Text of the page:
Trump's last two betrayals

Trump's last two betrayals
President Donald J. Trump signs a Presidential memorandum for continued student loan payment relief during the COVID-19 pandemic Saturday, Aug. 8, 2020, at a news conference in Bedminster, N.J. (Official White House Photo by Shealah Craighead)

Early Wednesday morning, the White House announced a slate of President Donald Trump's final official actions in office. Two of these acts represented significant betrayals of his own supporters.

First, and most prominently, Trump pardoned his former campaign chair Steve Bannon. Despite his rocky relationship with Bannon, the president seemed to think the risks of political blowback were worth pardoning his one-time ally. Bannon's pardon is particularly toxic and egregious because he hasn't even been convicted or sentenced yet on his charges, which is usually required before a pardon is even considered.

But what makes the pardon a betrayal is what Bannon stands accused of. Here's how prosecutors in the Southern District of New York put it in an indictment (note that Bannon's alleged co-conspirators were not pardoned):

RIAN KOLFAGE, STEPHEN BANNON, ANDREW BADOLATO, and TIMOTHY SHEA, the defendants, and others, orchestrated a scheme to defraud hundreds of thousands of donors, including donors in the Southern District of New York, in connection with an online crowdfunding campaign ultimately known as "We Build The Wall" that raised more than $25,000,000 to build a wall along the southern border of the United States. To induce donors to donate to the campaign, KOLFAGE and BANNON - each of whom, as detailed herein, exerted significant control over We Build the Wall repeatedly and falsely assured the public that KOLFAGE would "not take a penny in salary or compensation" and that "100% of the funds raised... will be used in the execution of our mission and purpose" because, as BANNON publicly stated, "we're a volunteer organization."
Those representations were false. In truth, BRIAN KOLFAGE, STEPHEN BANNON, ANDREW BADOLATO, and TIMOTHY SHEA, the defendants, collectively received hundreds of thousands of dollars in donor funds from We Build the Wall, which they each used in a manner inconsistent with the organization's public representations. In particular, KOLFAGE covertly took more than $350,000 in funds that had been donated to We Build the Wall for his personal use, while BANNON, through a non-profit organization under his control received over $1,000,000 from We Build the wall, which BANNON used to, among other things, secretly pay KOLFAGE and to cover hundreds of thousands of dollars in personal expenses.

In other words, Bannon ripped off thousands of fans of the president he helped elect to personally enrich himself, according to the indictment. And it's worse than that, because Trump was supposed to be building the wall as president with the federal government, not with private funds. And it's even worse than that, because Trump campaigned for months on the idea that Mexico would pay for the wall — a promise widely derided and mocked, but that Trump insisted was legitimate.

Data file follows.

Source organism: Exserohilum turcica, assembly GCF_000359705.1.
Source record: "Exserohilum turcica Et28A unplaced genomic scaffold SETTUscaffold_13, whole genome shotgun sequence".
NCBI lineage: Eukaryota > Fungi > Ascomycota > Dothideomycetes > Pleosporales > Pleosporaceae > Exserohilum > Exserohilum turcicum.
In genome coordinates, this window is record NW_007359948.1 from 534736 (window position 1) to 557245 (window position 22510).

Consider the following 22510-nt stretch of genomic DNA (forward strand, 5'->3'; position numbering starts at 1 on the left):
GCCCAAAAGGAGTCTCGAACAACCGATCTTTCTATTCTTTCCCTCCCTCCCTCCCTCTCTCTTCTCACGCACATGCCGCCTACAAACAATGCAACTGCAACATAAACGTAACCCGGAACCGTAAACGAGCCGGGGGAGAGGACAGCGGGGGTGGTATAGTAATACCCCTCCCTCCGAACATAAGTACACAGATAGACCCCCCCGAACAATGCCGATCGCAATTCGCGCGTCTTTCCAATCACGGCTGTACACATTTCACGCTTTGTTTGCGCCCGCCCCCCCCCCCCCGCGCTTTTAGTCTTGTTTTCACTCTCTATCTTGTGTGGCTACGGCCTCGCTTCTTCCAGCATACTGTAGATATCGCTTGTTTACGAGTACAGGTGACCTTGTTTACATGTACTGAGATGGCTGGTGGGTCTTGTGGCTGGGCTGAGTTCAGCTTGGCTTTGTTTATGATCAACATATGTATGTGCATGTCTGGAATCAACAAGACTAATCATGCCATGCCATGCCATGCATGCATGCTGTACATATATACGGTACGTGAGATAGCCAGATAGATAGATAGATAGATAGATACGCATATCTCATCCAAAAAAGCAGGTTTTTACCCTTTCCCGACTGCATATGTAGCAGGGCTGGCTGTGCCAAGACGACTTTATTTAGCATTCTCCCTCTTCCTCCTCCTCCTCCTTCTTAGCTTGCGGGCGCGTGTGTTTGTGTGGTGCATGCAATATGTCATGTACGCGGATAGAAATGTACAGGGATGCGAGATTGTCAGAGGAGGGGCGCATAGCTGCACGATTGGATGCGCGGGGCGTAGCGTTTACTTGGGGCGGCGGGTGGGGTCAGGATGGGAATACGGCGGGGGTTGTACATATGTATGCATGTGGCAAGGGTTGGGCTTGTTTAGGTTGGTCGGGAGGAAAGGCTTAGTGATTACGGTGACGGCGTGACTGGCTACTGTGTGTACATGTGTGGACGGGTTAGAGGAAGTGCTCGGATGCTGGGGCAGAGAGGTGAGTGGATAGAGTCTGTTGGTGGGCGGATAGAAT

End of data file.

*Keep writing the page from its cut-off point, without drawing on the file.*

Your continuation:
But Trump cares so little for the fans who support him, he's happy to let the man who allegedly defrauded them off the hook. The White House statement on the matter gave no explanation or justification for this pardon:

President Trump granted a full pardon to Stephen Bannon. Prosecutors pursued Mr. Bannon with charges related to fraud stemming from his involvement in a political project. Mr. Bannon has been an important leader in the conservative movement and is known for his political acumen.

In another betrayal, Trump found a new way to break another of his 2016 campaign promises: "Drain the swamp" — that is, ridding Washington, D.C., of corruption.

As a part of this supposed commitment, Trump made a big show near the start of his term of enacting a five-year lobbying ban for officials who leave the administration. In truth, Trump's ethics rules weakened what had come before, but this measure was supposed to limit outside influence and inappropriate access.

"This was something, a five-year ban, that I was talking about a lot on the campaign trail, and we are now putting it into effect," Trump said when signing the order in 2017.

On Wednesday morning, the White House issued an order revoking these restrictions, making them meaningless for anyone who had stayed through the entire administration, and cutting them short for anyone who had left early:

Executive Order 13770 of January 28, 2017, "Ethics Commitments by Executive Branch Appointees," is hereby revoked, effective at noon January 20, 2021. Employees and former employees subject to the commitments in Executive Order 13770 will not be subject to those commitments after noon January 20, 2021.

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